Toward a History of Women Projectionists in Post-war British Cinemas

Richard, Wallace; Harrison, Rebecca and Brunsdon, Charlotte (2018). Toward a History of Women Projectionists in Post-war British Cinemas. Journal of British Cinema and Television, 15(1) pp. 46–65.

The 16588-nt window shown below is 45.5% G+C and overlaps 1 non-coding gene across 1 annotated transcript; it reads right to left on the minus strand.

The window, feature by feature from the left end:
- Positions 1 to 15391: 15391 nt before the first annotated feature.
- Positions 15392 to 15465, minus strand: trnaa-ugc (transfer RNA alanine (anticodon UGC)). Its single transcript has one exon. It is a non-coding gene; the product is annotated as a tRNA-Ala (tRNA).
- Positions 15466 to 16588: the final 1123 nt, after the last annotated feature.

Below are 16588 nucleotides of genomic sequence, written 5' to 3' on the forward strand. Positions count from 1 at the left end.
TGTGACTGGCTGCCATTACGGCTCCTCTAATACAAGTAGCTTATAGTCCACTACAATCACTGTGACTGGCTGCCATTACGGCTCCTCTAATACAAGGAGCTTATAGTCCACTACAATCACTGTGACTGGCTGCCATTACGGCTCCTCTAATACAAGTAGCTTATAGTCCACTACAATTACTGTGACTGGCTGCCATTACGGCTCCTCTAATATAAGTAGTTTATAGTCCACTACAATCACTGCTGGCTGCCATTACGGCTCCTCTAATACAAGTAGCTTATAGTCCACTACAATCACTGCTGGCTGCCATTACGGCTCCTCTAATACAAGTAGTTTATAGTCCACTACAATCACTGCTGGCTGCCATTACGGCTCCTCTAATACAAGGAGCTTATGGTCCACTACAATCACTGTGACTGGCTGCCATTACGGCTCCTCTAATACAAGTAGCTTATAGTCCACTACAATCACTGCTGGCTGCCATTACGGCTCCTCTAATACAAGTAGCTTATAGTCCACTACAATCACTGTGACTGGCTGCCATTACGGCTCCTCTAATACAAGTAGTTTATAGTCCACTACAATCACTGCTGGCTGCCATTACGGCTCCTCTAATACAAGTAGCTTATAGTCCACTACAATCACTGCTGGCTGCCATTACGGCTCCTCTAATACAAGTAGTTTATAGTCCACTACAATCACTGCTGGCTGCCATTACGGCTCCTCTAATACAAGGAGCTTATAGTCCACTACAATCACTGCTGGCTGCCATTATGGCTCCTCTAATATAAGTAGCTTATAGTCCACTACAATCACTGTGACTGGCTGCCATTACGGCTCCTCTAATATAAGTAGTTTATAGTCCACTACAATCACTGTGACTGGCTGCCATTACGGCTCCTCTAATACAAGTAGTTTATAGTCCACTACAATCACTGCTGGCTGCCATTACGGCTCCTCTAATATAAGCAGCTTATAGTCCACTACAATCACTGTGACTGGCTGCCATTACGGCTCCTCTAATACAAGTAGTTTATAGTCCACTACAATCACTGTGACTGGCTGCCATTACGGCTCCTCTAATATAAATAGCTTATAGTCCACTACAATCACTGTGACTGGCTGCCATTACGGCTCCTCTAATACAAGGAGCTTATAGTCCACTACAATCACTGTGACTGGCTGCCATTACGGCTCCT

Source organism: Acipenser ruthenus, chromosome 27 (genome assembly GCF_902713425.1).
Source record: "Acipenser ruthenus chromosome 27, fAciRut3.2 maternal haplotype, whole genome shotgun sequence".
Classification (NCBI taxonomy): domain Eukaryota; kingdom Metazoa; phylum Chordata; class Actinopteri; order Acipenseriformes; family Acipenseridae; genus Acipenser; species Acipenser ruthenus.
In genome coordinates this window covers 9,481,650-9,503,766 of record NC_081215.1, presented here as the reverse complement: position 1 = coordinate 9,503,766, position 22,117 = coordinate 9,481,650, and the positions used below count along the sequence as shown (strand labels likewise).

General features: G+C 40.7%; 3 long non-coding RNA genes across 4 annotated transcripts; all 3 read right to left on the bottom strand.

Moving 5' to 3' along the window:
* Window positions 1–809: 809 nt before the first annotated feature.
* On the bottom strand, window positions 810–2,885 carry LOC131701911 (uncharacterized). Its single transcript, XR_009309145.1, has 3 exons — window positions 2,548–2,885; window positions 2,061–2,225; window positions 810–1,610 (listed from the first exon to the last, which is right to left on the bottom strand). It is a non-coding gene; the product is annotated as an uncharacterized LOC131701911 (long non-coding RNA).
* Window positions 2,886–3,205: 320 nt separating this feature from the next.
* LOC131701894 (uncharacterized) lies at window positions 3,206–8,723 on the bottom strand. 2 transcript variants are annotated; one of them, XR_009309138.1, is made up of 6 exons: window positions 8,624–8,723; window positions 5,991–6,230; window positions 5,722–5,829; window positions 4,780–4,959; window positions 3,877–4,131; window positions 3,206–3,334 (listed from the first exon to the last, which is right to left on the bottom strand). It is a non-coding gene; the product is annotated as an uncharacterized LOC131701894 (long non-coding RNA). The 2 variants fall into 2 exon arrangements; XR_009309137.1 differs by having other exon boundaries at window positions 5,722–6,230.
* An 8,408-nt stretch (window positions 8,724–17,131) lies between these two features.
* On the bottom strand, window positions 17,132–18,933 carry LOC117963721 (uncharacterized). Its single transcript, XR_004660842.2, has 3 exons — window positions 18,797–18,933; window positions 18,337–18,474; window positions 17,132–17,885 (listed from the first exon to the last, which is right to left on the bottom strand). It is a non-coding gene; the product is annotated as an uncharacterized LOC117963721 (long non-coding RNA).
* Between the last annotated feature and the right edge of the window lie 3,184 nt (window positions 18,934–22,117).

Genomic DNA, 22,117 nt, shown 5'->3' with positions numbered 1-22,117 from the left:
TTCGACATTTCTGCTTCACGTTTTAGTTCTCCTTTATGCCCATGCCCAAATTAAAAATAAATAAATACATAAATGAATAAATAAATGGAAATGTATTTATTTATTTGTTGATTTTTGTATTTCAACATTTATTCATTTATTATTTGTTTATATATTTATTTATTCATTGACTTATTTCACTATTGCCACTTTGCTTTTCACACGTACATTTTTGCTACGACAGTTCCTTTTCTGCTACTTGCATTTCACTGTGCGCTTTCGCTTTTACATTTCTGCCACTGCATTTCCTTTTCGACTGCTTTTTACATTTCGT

Cinema projection is usually understood to be a male-dominated occupation, with the projection box characterised as a gendered space separate from the more typically feminine front-of-house roles. Although this is a fairly accurate representation, it risks eliminating all traces of women’s labour in the projection box. Previous work by David R. Williams (1997) and Rebecca Harrison (2016) has addressed the role of women projectionists during wartime, and this article begins to excavate a hidden history of women projectionists in a peacetime context. The article uses oral testimony from two women – Florence Barton and Joan Pearson – who worked as projectionists in the mid-twentieth century. Their accounts are presented in the article as two portraits, which aim to convey a sense of the women’s everyday lives in the projection box, as well as think about implications that their stories have for our understanding of women’s roles in projection more broadly. Of particular significance to both Barton and Pearson are the relationships that they had with their male colleagues, the possibilities afforded for career progression (and the different paths taken by the women) and the nature of projection work. The women’s repeated assertions that they were expected to do the same jobs as their male counterparts form a key aspect of the interviews, which suggest there is scope for further investigation of women’s labour specifically in projection boxes and in cinemas more generally.

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